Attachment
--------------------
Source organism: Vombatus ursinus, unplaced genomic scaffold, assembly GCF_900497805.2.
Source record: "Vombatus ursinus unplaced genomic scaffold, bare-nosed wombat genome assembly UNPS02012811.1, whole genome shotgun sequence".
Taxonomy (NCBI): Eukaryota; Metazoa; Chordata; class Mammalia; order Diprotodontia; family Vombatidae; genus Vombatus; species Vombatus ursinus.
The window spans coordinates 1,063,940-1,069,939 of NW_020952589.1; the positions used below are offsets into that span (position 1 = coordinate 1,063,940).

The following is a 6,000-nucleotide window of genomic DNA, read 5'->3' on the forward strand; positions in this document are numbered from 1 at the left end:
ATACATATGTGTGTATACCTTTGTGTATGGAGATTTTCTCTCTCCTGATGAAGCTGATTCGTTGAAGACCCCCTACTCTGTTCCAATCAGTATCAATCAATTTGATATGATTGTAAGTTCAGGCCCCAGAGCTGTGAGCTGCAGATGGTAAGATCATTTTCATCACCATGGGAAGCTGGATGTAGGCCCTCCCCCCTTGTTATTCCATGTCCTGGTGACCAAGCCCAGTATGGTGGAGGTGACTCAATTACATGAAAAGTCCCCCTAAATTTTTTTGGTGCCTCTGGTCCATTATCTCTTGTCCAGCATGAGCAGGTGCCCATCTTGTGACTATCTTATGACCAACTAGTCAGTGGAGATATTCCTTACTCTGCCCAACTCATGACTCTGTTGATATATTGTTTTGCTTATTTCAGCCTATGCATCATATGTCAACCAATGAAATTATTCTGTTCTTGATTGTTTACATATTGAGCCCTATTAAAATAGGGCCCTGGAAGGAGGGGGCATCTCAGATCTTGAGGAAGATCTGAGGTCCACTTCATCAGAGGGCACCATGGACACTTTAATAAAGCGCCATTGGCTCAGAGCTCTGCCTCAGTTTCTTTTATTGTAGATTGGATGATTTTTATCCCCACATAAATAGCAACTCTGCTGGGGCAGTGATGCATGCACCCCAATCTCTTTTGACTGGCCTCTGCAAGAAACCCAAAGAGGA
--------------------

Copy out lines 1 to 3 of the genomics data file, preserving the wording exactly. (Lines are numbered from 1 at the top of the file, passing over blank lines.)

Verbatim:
Source organism: Vombatus ursinus, unplaced genomic scaffold, assembly GCF_900497805.2.
Source record: "Vombatus ursinus unplaced genomic scaffold, bare-nosed wombat genome assembly UNPS02012811.1, whole genome shotgun sequence".
Taxonomy (NCBI): Eukaryota; Metazoa; Chordata; class Mammalia; order Diprotodontia; family Vombatidae; genus Vombatus; species Vombatus ursinus.